2 Structural design and simulation

The schematic of the proposed graphene grating-like metamaterial is illustrated in Figure 1A, which contains two monolayer graphene strips, a monolayer graphene nanoribbon, and a metal ground layer separated by the glass spacer layers (where the refractive index of glass is 1.6 [21]). The metamaterial is periodic in the direction of x-axis and considered infinite in the direction of y-axis. As shown in Figure 1B, the structural parameters of the metamaterial include p = 300 nm, w1 = 100 nm, w2 = 90 nm, d = 50 nm, h1 = 12 nm, and h2 = 1,350 nm. The thickness of the metal ground layer is greater than the skin depth to reflect the transmitted waves. The Fermi levels of the monolayer graphene strips and the monolayer graphene nanoribbon are Ef1 and Ef2, respectively At terahertz frequencies, the linear conductivity of graphene can be described by the Drude model as [22, 23]

σg=ie2Efπ2ω+iτ1,(1)

where e is the electron charge, Ef is the graphene Fermi level, ℏ is the reduced Planck’s constant, ω is the angular frequency of the incident waves, and τ is the carrier relaxation time, which can conform to the following equation τ = μEf/(evf2). The Fermi velocity vf is 106 m/s, and the carrier mobility μ is 1 m2/(V·s), which can be obtained in experiment [24]. The linear conductivity is a complex number, and the imaginary part represents the loss of graphene. In the simulation, we neglected the loss of glass, and the loss of the metamaterial is primarily derived from graphene. The third-order non-linear conductivity of graphene is expressed as [25, 26]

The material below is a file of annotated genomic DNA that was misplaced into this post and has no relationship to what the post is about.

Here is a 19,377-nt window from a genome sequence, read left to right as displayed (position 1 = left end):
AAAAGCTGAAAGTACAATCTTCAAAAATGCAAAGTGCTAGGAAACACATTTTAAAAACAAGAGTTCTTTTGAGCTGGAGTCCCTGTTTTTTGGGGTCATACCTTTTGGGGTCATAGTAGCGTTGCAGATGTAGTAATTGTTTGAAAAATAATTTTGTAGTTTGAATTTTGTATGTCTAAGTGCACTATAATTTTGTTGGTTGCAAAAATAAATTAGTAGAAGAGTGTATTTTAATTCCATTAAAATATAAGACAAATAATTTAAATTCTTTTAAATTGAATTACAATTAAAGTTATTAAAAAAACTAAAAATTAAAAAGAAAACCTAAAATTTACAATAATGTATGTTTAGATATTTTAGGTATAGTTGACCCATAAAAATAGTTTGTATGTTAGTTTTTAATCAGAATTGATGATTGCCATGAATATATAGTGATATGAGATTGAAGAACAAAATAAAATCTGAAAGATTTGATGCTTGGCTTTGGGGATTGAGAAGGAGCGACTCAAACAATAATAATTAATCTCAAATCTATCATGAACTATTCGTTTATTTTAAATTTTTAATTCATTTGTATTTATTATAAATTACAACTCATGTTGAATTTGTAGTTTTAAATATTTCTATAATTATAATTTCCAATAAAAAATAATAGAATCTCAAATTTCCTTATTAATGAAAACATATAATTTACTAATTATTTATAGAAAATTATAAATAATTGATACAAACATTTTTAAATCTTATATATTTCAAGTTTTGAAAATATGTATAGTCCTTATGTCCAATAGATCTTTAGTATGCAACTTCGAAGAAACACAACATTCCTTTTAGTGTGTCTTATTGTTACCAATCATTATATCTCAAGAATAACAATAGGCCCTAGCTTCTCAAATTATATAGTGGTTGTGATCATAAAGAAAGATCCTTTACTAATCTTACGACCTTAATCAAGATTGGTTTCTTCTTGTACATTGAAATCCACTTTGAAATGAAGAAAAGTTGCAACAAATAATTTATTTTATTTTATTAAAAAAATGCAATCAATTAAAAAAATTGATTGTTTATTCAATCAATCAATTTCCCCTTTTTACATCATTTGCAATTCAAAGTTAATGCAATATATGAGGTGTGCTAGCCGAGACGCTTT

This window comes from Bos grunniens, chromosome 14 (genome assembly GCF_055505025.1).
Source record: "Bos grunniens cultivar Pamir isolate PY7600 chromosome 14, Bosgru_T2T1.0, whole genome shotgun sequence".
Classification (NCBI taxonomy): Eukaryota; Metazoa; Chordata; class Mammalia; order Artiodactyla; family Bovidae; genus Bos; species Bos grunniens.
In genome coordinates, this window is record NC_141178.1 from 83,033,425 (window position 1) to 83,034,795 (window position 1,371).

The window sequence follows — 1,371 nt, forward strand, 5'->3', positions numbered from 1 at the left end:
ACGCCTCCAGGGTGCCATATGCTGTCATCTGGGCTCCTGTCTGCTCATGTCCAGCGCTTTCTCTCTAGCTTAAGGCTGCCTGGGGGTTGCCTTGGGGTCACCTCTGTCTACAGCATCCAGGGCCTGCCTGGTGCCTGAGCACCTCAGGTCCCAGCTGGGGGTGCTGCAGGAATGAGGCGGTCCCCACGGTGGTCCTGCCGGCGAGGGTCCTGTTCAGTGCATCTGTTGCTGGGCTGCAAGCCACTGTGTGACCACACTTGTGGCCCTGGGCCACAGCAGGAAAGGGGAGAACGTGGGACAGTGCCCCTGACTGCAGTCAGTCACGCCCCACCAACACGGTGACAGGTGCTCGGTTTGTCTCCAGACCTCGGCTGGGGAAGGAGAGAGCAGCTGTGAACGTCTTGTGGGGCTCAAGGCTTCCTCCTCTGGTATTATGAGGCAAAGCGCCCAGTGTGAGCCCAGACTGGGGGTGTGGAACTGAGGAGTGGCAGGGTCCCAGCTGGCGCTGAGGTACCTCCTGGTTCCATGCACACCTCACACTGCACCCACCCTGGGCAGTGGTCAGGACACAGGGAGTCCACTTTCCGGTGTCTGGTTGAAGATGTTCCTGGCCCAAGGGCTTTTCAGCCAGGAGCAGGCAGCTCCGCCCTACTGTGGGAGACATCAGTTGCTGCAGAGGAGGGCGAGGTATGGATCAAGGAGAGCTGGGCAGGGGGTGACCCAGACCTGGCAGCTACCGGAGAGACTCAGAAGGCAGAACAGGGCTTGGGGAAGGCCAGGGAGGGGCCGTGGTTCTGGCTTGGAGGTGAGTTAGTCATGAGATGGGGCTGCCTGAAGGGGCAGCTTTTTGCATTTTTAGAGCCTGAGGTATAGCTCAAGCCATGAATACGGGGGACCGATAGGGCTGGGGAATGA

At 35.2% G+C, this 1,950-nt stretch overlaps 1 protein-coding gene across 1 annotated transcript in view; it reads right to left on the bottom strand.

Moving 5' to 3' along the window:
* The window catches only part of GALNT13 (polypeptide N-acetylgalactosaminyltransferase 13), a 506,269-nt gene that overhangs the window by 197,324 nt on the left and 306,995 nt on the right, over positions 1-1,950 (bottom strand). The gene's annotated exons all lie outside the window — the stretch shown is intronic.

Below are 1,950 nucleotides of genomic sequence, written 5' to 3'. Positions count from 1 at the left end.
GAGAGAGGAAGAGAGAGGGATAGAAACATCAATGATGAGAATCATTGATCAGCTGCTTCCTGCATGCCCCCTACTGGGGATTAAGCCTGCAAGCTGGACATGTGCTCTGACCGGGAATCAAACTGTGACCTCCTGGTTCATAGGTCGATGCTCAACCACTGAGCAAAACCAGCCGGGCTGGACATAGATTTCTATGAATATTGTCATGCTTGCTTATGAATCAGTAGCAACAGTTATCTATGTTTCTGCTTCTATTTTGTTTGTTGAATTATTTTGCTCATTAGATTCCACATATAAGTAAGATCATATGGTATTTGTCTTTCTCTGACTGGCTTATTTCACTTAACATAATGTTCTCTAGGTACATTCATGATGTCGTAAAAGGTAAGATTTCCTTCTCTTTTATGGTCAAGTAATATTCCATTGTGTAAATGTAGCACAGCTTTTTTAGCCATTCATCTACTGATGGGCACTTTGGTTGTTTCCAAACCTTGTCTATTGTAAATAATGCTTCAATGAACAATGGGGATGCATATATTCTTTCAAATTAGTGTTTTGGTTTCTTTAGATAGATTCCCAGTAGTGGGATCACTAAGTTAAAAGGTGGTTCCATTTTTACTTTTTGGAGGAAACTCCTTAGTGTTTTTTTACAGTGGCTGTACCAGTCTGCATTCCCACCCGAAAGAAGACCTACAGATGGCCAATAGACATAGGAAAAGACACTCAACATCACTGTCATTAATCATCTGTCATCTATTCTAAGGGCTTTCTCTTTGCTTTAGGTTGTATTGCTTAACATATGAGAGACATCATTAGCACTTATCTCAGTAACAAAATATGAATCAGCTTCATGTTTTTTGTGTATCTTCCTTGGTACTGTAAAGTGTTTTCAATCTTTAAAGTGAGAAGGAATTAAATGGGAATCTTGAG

σ3=iσ0vfe248πω4Tω2Ef,(2)

where σ0 = e2/4ℏ, T(x) = 17G(x) - 64G(2x) + 45G(3x), and G(x) = In|(1 + x)/(1 - x)| + iπθ(|x| - 1). θ(z) is the Heaviside step function. The graphene is modeled to be a non-linear surface current, which is calculated by the formula [27].

J=σgETH+σ3EFF3,(3)

where EFF and ETH are the electric fields of the fundamental frequency and the third-harmonic wave, respectively. The metamaterial is normally illuminated by a transverse magnetic-polarized wave with an input intensity of 100 kW/cm2 along the direction of z-axis. The finite element method (FEM) is utilized to compute the linear response and third-order non-linear response in the frequency domain. The perfectly matched layer conditions are employed in the direction of z-axis, and the period boundary conditions are employed in the direction of x-axis.

FIGURE 1
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FIGURE 1. (A) Schematic of the designed terahertz non-linear metamaterial. (B) Cross-section of the metamaterial with geometric dimensions.

3 Results and discussion

The linear response for the graphene grating-like metamaterial is first studied. The proposed metamaterial produces symmetry-protected BICs, which can transform into quasi-BICs with high Q-factor and strong localized field enhancement through breaking the symmetry of the metamaterial. The asymmetry property of the metamaterial is controlled by an asymmetric factor defined as α = |w1-w2|/w1, where w1 is fixed. For the metamaterial structure with w2 = 100 nm, the system can be considered a Fabry–Pérot cavity circular structure, producing a Fabry–Pérot resonance mode, which is explained by [28]

ωFPR=cK2wnM,(4)

where c is the velocity of light in vacuum, w is the width of the graphene strip, and nM is the effective refractive index of Fabry–Pérot resonance modes.

The absorption spectra as a function of frequency with different widths w2 are shown in Figure 2A. When asymmetric factor α = 0 (w2 = 100 nm), the proposed metamaterial meets inversion symmetry. Due to symmetry mismatch between the bound state and the continuum, the leakage at the bound state is forbidden at Γ point. Therefore, the left resonance disappears completely, forming symmetry-protected BICs. By varying the width of graphene 2 (w2) to break the symmetry, the symmetry-protected BICs are perturbed and leak to free space, leading to quasi-BICs with high Q-factors. Notably, the quasi-BICs are essentially Fabry–Pérot resonance modes. The quasi-BICs move from high to low frequency, with the decreasing width w2 explained by Eq. 4. The temporal coupled mode theory is suitable to analyze the coupling in a single-mode optical resonator with multiple ports, and the absorption spectra can be represented by [29].

A=1R=4δγωω02+δ+γ2,(5)